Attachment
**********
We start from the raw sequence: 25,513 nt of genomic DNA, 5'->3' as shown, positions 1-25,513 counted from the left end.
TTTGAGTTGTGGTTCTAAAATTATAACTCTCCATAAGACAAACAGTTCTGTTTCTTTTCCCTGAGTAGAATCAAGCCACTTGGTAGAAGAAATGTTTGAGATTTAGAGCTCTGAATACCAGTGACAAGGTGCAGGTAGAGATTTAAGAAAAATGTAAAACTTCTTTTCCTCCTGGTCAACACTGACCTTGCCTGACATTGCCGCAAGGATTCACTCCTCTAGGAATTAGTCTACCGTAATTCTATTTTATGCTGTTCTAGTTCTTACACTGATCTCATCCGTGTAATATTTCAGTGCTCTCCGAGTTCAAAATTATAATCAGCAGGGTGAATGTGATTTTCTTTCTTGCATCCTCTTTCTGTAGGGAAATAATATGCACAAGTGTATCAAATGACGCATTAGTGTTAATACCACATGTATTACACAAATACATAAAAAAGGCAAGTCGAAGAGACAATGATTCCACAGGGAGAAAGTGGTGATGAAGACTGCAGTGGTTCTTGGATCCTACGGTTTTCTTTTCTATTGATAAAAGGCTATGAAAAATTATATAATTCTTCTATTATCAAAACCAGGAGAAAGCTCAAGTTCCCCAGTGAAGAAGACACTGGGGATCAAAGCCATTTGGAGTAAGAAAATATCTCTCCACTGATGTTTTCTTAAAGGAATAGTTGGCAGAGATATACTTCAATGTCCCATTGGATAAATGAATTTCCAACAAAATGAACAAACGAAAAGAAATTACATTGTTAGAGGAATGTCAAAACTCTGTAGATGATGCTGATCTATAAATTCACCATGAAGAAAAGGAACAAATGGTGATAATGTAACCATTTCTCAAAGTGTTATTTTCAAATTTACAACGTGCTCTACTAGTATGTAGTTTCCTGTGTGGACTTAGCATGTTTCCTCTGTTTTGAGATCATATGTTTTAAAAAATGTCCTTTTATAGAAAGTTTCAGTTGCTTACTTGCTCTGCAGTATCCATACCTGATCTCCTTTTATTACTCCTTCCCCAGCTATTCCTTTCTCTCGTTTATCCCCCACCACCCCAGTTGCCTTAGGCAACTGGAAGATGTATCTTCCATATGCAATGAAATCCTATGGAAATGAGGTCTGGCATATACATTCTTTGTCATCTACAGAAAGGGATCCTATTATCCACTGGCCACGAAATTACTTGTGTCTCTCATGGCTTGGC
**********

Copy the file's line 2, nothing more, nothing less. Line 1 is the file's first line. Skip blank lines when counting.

TTTGAGTTGTGGTTCTAAAATTATAACTCTCCATAAGACAAACAGTTCTGTTTCTTTTCCCTGAGTAGAATCAAGCCACTTGGTAGAAGAAATGTTTGAGATTTAGAGCTCTGAATACCAGTGACAAGGTGCAGGTAGAGATTTAAGAAAAATGTAAAACTTCTTTTCCTCCTGGTCAACACTGACCTTGCCTGACATTGCCGCAAGGATTCACTCCTCTAGGAATTAGTCTACCGTAATTCTATTTTATGCTGTTCTAGTTCTTACACTGATCTCATCCGTGTAATATTTCAGTGCTCTCCGAGTTCAAAATTATAATCAGCAGGGTGAATGTGATTTTCTTTCTTGCATCCTCTTTCTGTAGGGAAATAATATGCACAAGTGTATCAAATGACGCATTAGTGTTAATACCACATGTATTACACAAATACATAAAAAAGGCAAGTCGAAGAGACAATGATTCCACAGGGAGAAAGTGGTGATGAAGACTGCAGTGGTTCTTGGATCCTACGGTTTTCTTTTCTATTGATAAAAGGCTATGAAAAATTATATAATTCTTCTATTATCAAAACCAGGAGAAAGCTCAAGTTCCCCAGTGAAGAAGACACTGGGGATCAAAGCCATTTGGAGTAAGAAAATATCTCTCCACTGATGTTTTCTTAAAGGAATAGTTGGCAGAGATATACTTCAATGTCCCATTGGATAAATGAATTTCCAACAAAATGAACAAACGAAAAGAAATTACATTGTTAGAGGAATGTCAAAACTCTGTAGATGATGCTGATCTATAAATTCACCATGAAGAAAAGGAACAAATGGTGATAATGTAACCATTTCTCAAAGTGTTATTTTCAAATTTACAACGTGCTCTACTAGTATGTAGTTTCCTGTGTGGACTTAGCATGTTTCCTCTGTTTTGAGATCATATGTTTTAAAAAATGTCCTTTTATAGAAAGTTTCAGTTGCTTACTTGCTCTGCAGTATCCATACCTGATCTCCTTTTATTACTCCTTCCCCAGCTATTCCTTTCTCTCGTTTATCCCCCACCACCCCAGTTGCCTTAGGCAACTGGAAGATGTATCTTCCATATGCAATGAAATCCTATGGAAATGAGGTCTGGCATATACATTCTTTGTCATCTACAGAAAGGGATCCTATTATCCACTGGCCACGAAATTACTTGTGTCTCTCATGGCTTGGC